Thesis or dissertation
Date of this Version
In 1974 the proposal and adoption of new language arts textbooks, that sought to emphasize themes of multiculturalism and egalitarianism, sparked a violent year-long protest in Kanawha County, West Virginia. The opposition perceived the texts as overly sexual, anti-American, and intrusive while supporters celebrated the diversification of narratives and information.
The ability of newly adopted language arts textbooks to spark an explosive controversy reflects the impact of textbooks and, more broadly, public education on creating a sense of identity and belonging. Through objecting or supporting the textbooks and the language they contained, the citizens of Kanawha County were bitterly fighting to protect their own definitions of what it meant to be a good student, parent, teacher, community member, and American. Furthermore, through protesting and ultimately reworking the process of textbook adoption and inclusion, the citizens redefined who and what was included in their notion of a good public school education.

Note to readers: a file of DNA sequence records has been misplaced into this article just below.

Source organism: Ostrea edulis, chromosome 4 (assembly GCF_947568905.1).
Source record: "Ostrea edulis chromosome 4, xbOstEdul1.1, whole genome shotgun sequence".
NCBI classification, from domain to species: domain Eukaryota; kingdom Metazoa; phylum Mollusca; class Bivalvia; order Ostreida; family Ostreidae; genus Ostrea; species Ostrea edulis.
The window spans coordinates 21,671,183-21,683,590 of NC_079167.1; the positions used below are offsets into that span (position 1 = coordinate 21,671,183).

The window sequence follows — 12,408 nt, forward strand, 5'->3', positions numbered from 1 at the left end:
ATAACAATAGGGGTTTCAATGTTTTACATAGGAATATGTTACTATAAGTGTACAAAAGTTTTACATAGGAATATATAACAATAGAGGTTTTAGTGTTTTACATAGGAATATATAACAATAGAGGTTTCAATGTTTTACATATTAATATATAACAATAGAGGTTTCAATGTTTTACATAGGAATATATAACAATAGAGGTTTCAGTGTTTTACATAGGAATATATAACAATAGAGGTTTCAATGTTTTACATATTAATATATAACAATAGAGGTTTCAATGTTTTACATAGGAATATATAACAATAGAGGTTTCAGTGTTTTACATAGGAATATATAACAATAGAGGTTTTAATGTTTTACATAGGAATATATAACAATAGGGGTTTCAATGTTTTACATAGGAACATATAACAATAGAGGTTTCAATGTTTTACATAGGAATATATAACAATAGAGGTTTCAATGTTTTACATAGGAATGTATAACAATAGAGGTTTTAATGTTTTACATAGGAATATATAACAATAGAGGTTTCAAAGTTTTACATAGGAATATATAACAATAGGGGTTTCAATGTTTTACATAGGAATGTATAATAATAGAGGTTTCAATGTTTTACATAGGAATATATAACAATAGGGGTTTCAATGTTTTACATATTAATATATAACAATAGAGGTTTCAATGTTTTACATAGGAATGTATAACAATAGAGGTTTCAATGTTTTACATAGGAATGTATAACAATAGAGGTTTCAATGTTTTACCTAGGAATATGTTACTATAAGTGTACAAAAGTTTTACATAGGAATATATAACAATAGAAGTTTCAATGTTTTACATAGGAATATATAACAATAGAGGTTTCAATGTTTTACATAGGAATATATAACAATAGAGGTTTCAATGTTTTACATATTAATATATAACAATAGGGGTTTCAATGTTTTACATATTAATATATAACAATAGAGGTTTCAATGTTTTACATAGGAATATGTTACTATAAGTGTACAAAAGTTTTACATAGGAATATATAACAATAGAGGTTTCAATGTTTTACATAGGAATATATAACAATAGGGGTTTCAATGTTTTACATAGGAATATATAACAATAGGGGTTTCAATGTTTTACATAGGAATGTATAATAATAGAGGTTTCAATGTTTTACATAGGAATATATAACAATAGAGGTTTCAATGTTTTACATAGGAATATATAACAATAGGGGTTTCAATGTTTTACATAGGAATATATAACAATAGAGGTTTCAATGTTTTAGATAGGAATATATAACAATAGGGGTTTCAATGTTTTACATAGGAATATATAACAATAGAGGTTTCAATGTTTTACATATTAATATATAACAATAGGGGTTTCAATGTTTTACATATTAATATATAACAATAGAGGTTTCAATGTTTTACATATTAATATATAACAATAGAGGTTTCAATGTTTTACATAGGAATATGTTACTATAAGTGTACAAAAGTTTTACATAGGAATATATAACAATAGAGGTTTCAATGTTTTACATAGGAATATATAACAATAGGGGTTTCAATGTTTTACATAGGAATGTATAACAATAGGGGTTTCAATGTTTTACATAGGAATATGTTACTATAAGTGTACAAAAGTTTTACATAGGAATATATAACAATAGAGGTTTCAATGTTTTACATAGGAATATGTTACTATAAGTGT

The research seeks to understand how a community’s perception of public education and the role it should play in a child’s life impacts the inclusion of the public in academic decision making as well as the insertion and definition of controversial matter in the classroom. In addition, the research seeks to better understand the triangulation of rights in public school between students, teachers, and parents.
Date Posted: 18 November 2016